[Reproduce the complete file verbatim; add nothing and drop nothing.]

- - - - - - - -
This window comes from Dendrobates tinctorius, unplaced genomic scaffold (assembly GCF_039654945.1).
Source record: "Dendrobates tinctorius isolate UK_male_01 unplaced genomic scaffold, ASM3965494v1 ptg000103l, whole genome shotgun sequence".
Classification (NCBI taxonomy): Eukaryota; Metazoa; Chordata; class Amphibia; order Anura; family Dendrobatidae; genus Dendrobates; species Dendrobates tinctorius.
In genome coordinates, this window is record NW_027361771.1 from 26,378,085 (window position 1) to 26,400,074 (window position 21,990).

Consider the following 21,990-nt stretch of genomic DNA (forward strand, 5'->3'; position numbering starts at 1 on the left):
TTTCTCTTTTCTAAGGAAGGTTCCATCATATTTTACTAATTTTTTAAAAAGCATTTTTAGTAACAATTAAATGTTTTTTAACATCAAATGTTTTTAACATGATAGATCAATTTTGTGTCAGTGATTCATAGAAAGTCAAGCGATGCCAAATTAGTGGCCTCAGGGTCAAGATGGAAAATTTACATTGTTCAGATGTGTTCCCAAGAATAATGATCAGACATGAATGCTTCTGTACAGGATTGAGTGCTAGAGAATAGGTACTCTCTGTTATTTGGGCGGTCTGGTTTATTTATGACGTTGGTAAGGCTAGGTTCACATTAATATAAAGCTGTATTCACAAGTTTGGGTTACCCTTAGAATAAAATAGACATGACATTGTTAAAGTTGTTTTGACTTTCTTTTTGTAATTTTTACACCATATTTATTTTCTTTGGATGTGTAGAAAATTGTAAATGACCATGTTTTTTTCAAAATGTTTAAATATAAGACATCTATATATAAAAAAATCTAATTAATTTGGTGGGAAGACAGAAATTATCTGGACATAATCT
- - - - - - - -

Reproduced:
This window comes from Dendrobates tinctorius, unplaced genomic scaffold (assembly GCF_039654945.1).
Source record: "Dendrobates tinctorius isolate UK_male_01 unplaced genomic scaffold, ASM3965494v1 ptg000103l, whole genome shotgun sequence".
Classification (NCBI taxonomy): Eukaryota; Metazoa; Chordata; class Amphibia; order Anura; family Dendrobatidae; genus Dendrobates; species Dendrobates tinctorius.
In genome coordinates, this window is record NW_027361771.1 from 26,378,085 (window position 1) to 26,400,074 (window position 21,990).

Consider the following 21,990-nt stretch of genomic DNA (forward strand, 5'->3'; position numbering starts at 1 on the left):
TTTCTCTTTTCTAAGGAAGGTTCCATCATATTTTACTAATTTTTTAAAAAGCATTTTTAGTAACAATTAAATGTTTTTTAACATCAAATGTTTTTAACATGATAGATCAATTTTGTGTCAGTGATTCATAGAAAGTCAAGCGATGCCAAATTAGTGGCCTCAGGGTCAAGATGGAAAATTTACATTGTTCAGATGTGTTCCCAAGAATAATGATCAGACATGAATGCTTCTGTACAGGATTGAGTGCTAGAGAATAGGTACTCTCTGTTATTTGGGCGGTCTGGTTTATTTATGACGTTGGTAAGGCTAGGTTCACATTAATATAAAGCTGTATTCACAAGTTTGGGTTACCCTTAGAATAAAATAGACATGACATTGTTAAAGTTGTTTTGACTTTCTTTTTGTAATTTTTACACCATATTTATTTTCTTTGGATGTGTAGAAAATTGTAAATGACCATGTTTTTTTCAAAATGTTTAAATATAAGACATCTATATATAAAAAAATCTAATTAATTTGGTGGGAAGACAGAAATTATCTGGACATAATCT